The Campaign For DA


Texas Drug War: The Cover Of The New York Times Magazine


Anonymous said...

New York has enough of its own problems without worrying about what is going on with someone else.

Anonymous said...

Why must the wrongly convicted person take any action to remove the conviction? The Man should take all the actions necessary to obliterate the conviction, arrest, etc., anything to do with the error, and inform the person that it is done. What arrogance.

Anonymous said...

What a travesty. Thanks for the letter. How about you send it to the f'n prison I am in and tell them to let me go and then cut me a check for the time I was wrongly incarcerated. Also, give me the name of that lab so I can sue the crap out of them.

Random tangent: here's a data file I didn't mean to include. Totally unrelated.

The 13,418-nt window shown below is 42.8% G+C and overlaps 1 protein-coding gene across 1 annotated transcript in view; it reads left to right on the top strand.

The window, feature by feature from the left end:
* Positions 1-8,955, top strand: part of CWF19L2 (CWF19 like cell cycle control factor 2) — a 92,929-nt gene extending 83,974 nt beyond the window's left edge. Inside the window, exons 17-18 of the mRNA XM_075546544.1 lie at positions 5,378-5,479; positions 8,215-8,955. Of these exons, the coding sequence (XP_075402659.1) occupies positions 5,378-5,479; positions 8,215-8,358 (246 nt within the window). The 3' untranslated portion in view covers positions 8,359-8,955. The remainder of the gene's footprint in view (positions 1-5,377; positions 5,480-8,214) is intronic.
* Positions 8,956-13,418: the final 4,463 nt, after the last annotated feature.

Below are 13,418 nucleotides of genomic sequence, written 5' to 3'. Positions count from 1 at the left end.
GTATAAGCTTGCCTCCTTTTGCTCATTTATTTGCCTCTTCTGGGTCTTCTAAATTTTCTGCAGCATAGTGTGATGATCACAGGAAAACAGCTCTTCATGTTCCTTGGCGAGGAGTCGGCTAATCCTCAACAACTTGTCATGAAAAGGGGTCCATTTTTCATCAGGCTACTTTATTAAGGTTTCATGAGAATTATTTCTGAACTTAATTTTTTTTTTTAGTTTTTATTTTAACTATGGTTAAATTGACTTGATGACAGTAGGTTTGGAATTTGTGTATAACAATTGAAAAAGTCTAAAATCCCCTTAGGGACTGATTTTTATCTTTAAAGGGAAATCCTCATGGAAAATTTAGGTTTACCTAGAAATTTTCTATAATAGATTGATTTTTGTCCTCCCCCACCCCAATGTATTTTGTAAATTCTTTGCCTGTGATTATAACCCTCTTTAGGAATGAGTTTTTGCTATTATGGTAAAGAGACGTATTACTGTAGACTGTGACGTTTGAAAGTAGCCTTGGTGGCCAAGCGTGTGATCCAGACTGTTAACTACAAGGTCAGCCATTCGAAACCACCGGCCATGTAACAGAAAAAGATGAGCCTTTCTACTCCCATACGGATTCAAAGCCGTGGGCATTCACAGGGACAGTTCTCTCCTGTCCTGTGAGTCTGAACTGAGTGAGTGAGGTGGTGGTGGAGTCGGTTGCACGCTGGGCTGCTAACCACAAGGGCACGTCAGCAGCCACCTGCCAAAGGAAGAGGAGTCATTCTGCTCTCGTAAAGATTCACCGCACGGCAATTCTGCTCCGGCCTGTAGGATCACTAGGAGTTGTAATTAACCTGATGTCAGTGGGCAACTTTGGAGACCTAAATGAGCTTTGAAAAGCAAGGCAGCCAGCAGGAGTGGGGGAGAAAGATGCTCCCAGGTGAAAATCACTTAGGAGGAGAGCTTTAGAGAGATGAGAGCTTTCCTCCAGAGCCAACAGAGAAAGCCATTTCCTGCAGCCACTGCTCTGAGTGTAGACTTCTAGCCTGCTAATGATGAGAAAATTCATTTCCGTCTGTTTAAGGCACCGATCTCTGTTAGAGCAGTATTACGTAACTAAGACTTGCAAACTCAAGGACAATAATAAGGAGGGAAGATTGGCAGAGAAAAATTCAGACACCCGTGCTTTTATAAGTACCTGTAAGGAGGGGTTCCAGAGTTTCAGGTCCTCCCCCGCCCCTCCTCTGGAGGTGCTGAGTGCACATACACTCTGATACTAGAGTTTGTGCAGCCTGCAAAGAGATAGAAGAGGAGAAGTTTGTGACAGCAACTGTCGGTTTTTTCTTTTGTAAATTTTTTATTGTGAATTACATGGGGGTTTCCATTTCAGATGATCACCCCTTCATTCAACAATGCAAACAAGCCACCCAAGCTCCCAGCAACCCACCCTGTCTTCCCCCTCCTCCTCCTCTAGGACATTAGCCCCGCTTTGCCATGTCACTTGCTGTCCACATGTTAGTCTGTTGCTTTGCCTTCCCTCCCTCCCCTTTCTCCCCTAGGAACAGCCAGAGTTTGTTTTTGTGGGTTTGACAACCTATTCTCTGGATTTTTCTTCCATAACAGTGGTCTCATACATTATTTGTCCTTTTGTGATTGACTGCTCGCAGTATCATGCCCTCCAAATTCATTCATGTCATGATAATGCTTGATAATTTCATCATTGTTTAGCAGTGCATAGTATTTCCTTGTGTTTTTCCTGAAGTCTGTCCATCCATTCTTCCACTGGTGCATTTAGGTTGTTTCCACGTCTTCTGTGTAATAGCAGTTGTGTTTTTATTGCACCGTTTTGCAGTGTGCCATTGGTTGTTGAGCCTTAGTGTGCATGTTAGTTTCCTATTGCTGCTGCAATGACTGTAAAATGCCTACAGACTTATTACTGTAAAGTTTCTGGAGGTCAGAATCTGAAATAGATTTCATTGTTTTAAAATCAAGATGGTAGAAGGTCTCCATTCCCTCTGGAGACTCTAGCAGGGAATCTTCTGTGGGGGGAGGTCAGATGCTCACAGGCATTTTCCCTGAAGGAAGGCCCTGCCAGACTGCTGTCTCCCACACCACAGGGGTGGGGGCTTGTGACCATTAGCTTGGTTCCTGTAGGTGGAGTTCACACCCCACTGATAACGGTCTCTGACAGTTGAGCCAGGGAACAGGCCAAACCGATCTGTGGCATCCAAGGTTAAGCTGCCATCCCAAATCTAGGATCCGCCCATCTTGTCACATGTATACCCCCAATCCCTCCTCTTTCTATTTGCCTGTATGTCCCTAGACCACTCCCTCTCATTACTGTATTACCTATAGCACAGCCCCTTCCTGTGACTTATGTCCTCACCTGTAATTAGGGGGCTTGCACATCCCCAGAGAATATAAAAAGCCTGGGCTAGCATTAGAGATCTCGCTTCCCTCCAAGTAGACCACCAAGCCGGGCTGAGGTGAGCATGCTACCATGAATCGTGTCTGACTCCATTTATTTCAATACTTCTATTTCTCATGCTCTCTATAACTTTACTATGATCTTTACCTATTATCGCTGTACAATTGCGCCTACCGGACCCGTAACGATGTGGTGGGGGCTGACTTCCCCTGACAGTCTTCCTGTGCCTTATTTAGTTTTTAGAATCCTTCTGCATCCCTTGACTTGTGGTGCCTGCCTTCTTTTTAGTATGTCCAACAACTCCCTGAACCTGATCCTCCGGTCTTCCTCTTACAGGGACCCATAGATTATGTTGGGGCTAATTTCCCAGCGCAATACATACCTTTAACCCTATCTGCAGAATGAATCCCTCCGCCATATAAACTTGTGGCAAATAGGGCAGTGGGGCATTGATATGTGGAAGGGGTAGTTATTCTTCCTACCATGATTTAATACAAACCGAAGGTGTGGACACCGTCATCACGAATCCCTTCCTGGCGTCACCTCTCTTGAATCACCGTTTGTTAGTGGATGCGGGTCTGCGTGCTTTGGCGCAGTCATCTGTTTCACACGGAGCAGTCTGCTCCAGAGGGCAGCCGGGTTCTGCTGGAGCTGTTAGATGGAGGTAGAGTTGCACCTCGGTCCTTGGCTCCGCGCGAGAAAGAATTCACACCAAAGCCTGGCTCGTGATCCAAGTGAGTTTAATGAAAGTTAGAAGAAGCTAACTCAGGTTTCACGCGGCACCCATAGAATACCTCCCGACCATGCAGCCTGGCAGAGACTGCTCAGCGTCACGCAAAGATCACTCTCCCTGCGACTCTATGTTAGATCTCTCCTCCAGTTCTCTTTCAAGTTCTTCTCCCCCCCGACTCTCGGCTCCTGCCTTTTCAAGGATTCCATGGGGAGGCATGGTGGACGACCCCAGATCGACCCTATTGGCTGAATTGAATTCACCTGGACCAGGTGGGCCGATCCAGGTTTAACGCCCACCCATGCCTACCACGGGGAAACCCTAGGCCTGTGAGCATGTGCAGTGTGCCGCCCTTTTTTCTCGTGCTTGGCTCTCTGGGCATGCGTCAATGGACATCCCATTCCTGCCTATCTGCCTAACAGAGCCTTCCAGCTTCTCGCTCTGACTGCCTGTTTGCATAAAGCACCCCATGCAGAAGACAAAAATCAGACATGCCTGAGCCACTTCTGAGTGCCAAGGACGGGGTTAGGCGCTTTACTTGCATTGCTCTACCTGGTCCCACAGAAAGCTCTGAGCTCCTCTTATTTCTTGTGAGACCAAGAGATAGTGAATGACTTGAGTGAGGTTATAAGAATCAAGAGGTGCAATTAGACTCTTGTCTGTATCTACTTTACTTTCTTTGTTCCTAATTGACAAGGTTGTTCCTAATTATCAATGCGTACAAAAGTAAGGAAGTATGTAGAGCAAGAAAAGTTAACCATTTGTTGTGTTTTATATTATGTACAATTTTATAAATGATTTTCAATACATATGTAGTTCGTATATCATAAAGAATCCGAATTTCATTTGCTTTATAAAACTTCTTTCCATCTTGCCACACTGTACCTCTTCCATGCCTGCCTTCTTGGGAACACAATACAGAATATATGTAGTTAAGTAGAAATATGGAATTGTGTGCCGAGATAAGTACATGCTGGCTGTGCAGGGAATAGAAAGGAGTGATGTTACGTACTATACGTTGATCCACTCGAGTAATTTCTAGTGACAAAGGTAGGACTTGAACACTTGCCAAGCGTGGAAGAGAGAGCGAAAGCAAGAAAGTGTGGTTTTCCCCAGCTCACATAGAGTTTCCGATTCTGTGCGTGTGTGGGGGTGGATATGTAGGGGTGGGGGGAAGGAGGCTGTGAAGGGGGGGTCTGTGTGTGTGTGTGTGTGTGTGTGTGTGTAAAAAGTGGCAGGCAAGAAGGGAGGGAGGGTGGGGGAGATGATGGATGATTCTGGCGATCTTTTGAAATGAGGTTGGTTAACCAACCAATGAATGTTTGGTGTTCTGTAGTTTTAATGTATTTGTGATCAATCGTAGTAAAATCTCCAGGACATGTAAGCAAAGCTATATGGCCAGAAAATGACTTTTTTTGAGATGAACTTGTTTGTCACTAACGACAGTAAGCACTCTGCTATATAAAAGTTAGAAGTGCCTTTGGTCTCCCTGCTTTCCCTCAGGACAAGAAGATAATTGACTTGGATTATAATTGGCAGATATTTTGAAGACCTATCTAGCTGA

Anonymous said...

I'm sure the vast majority of the people receiving such a letter have ample time and funds to get that conviction removed, right?

"Dear Sir or Madam,

Just a heads up - we f**ked you over royally, we're going to keep doing it through our inaction, and there's really not much you can do about it. But it's okay - the people in charge know that you don't have resources or political power, so they don't give a rat's @$$. And hey, you have this letter to make you feel better. Or worse. Again, we don't care.

Have a nice day,

The Man"

Cleverly Disguised said...

Ditto to 10:05 and 10:34

Anonymous said...

The same thing happens in New York, and probably much worse with their "broken windows" policing and racial profiling. New York can suck a big fat burro churro!